Murray's Speeches and Articles include speeches on industrial education and on the role of government in encouraging citizenship, and an article on the need for economic administration of the public schools.

The Address List consists of calling cards, and old catalog cards on which are written the names and addresses of about sixty individuals and twenty publishing houses. Arrangement is alphabetical.

Papers pertaining to Murray's Business Affairs reflect his investments, including extensive real estate holdings. Included are leases, mortgage payment receipts, and other financial material, arranged chronologically.

The papers concerning the Estate of Daniel Murray are comprised of lists of bonds and additional financial material, also arranged chronologically.

Murray Family Papers

The family material consists of papers of Murray's wife, Anna Jane Evans Murray (1858-1955), five of their seven children, and one daughter-in-law. Letters between family members are filed with the papers of the sender.

Anna Jane Evans Murray's papers, which include correspondence, financial material, and programs and brochures, reflect both her efforts to continue her husband's work following his death, and her own interests in early childhood education and various women's organizations.

The few papers of Daniel Evans Murray (1881-1916), George Henry Murray (1882-1965) and his wife Emma Green Murray (?-1950), Nathaniel Allison Murray (1884-?), Harold Baldwin Murray (1893- ), and Paul Evans Murray (1898-1949) provide fragmentary evidence of their respective professional, financial, and personal concerns.

Administrative/Restriction Information
Acquisition Information

Presented by Harold Baldwin Murray, 1966.

Processing Information

Prepared for microfilming by Jane Wolff and Eleanor McKay, February, 1977.

Contents List
Reel   1
Frame   1
Series: Correspondence, 1893-1925, undated
Series: “Murray's Historical and Biographical Encyclopedia...”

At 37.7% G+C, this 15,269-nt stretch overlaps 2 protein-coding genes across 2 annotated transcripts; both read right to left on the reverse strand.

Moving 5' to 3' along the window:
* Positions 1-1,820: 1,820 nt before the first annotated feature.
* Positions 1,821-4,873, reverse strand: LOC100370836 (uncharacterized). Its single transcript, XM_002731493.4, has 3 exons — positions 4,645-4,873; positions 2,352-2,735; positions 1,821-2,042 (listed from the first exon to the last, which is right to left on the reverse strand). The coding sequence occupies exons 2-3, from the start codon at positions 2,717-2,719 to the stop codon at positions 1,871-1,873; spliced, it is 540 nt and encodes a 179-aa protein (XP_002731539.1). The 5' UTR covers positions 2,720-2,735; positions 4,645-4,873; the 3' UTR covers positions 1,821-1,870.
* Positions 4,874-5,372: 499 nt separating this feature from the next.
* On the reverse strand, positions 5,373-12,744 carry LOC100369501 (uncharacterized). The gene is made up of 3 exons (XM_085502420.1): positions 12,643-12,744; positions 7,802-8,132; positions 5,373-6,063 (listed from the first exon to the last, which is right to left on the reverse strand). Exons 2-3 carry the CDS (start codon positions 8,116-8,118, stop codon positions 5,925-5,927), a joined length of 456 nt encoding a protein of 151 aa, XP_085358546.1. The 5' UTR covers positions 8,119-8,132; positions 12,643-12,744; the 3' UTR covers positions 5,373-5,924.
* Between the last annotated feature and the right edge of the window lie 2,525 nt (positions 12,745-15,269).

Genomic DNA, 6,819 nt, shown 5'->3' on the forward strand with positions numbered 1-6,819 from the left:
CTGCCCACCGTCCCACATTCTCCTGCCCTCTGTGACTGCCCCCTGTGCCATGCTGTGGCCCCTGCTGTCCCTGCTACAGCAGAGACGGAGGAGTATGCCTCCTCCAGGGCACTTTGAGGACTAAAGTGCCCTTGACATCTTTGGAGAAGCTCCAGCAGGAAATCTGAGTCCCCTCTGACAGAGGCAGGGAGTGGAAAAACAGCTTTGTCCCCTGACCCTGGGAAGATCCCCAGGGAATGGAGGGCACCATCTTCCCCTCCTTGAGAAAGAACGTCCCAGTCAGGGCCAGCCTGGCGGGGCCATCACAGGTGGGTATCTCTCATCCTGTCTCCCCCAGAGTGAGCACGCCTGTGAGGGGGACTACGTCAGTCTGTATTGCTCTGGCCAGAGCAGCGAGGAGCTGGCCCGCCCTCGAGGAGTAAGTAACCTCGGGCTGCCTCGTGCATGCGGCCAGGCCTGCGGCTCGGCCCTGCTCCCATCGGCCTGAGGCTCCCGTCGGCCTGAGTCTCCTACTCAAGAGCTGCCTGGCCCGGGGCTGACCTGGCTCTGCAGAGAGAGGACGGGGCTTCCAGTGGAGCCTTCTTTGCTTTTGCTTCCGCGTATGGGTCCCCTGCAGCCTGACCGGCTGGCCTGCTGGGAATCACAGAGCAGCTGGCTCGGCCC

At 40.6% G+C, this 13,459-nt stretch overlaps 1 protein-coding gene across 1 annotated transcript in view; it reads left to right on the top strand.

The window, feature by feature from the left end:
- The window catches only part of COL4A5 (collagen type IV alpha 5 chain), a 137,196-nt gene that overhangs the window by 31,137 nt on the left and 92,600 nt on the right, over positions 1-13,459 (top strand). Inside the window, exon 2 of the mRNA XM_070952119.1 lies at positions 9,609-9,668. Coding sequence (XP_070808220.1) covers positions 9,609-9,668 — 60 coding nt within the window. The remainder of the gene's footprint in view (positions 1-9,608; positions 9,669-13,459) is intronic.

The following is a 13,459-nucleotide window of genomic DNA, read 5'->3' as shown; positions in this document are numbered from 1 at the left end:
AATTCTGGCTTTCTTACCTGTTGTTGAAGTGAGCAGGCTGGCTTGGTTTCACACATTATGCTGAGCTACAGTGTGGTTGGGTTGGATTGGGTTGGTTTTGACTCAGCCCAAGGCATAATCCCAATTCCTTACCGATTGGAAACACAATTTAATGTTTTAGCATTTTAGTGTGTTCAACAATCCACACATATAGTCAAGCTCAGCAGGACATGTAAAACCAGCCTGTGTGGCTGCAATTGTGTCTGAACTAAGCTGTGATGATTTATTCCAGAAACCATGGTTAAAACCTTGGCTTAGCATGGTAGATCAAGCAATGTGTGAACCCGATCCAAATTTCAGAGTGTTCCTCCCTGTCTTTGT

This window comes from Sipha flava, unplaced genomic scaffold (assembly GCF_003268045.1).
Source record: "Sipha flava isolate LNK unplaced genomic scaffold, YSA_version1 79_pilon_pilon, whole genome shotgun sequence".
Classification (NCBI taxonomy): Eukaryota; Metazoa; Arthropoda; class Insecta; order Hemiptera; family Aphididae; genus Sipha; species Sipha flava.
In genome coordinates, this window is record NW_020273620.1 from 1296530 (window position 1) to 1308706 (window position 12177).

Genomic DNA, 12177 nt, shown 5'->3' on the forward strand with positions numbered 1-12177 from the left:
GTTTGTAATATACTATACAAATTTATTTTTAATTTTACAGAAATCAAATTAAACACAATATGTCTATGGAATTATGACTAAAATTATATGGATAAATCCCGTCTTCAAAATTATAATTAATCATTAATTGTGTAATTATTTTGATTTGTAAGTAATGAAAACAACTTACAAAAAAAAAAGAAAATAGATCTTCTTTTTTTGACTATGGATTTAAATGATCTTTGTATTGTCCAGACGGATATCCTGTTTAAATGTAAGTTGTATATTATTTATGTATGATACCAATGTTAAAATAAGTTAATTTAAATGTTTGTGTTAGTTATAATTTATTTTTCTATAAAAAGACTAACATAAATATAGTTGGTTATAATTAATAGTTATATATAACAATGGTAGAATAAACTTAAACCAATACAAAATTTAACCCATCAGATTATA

Subseries: Historical and Biographical Papers
Reel   1
Frame   663
Foreword, Draft of, 1911
Reel   1
Frame   673
Preface, Drafts of, 1901, 1903, 1923
Reel   1
Frame   690
Inventory of Sketches, post 192 (copy, 1966)
Biographical Sketches, Drafts of, undated
Reel   2
Abgar, XV Ucomo “The Black” - Bruce, Roscoe
Reel   3
Bryce, James - Dorsey, Thomas Joshua
Reel   4
Douglass, Frederick - Gloucester, John
Reel   5
Gomez, Sebastian - Johnson, William Henry
Reel   6
Jones, Absalom - Negro, Population Gain
Reel   7
Negro, Revolutionary War - Republic, Dominican
Reel   8
Revels, Hiram - Zamora, Louis Benoit
Notes, undated
Reel   9
Abbot Anderson - Biuus
Reel   10
Bivens - Christmas
Reel   11
Christmas in France - Czerny, George
Reel   12
Dabney Family - Exodus
Reel   13
Exodus - Great Singers
Reel   14
Great Singers - Inginac
Reel   15
Inginac - Leopardist
Reel   16
Leopold II - Monogenism
Reel   17
Monplaisir - Ostend
Reel   18
Ostracism - Pythias
Reel   19
Quadroon - San Domingo
Reel   20
San Domingo - Spyglass
Reel   21
Spyglass - Tucker
Reel   22
Tudas - White League
Reel   23
White Man's Burden - Zululand
Reel   24
Frame   0
Annotated Clippings, 1881-1910, undated
Reel   24
Frame   57
Photographs, 1886, 1916, 1917, undated
Reel   24
Frame   113
Miscellaneous, undated
Subseries: Bibliographical Papers, undated
Reel   24
Frame   344
“Bibliography of Negro Literature...,” undated
Reel   24
Frame   497
“First List of Books by Negro Authors,” undated
Reel   24
Frame   511
Book List: “Duplicate Collection of Authors of the Colored Race,” 1907
Reel   25
Bibliography: “Titles of Books by Negro Authors,” undated
Reel   26
Frame   1
Article: “The Race Problem as Seen in Fiction,” undated
Reel   26
Frame   13
“List of Books on Race Problem” (by Caucasian authors), undated
Reel   27
Frame   1
Miscellaneous, 1888, 1900, 1905, 1912, 1924, undated
Reel   27
Frame   75
Subseries: Material Collected by Anna Jane Evans Murray, 1926-1934, undated
Subseries: Publication Attempts File
Reel   27
Frame   116
Prospectuses and Announcements, 1912
Reel   27
Frame   161
List of Subscribers to the Encyclopedia, 1911-1914
Series: Other Personal and Professional Papers
Reel   27
Frame   184
Political, Civic, and Social Activities, 1895-1925
Reel   27
Frame   356
Speeches and Articles, 1911, undated
Reel   27
Frame   385
Address List, undated
Reel   27
Frame   422
Business Affairs, 1921-1925
Reel   27
Frame   442
Estate of Daniel Murray, 1926, 1952-1954
Series: Murray Family Papers, 1926, 1952-1954
Anna Jane Evans Murray (Mrs. Daniel Murray)
Reel   27
Frame   470
Correspondence, 1905, 1912, 1926-1940, 1954, undated
Reel   27
Frame   527
Financial Material, 1927, 1941, 1952
Reel   27
Frame   540
Programs and Brochures, 1896, 1911, 1926-1928, undated
Reel   27
Frame   577
Daniel Evans Murray, 1898, 1907, 1916
Reel   27
Frame   584
George Henry Murray, 1917-1955, undated
Reel   27
Frame   712
Emma Green Murray (Mrs. George Murray), 1947-1953
Reel   27
Frame   754
Nathaniel Allison Murray, circa 1905, 1920, 1952-1954
Reel   27
Frame   781
Harold Baldwin Murray, 1922, 1952, 1954
Reel   27
Frame   793
Paul Evans Murray, 1916, 1924, 1950-1954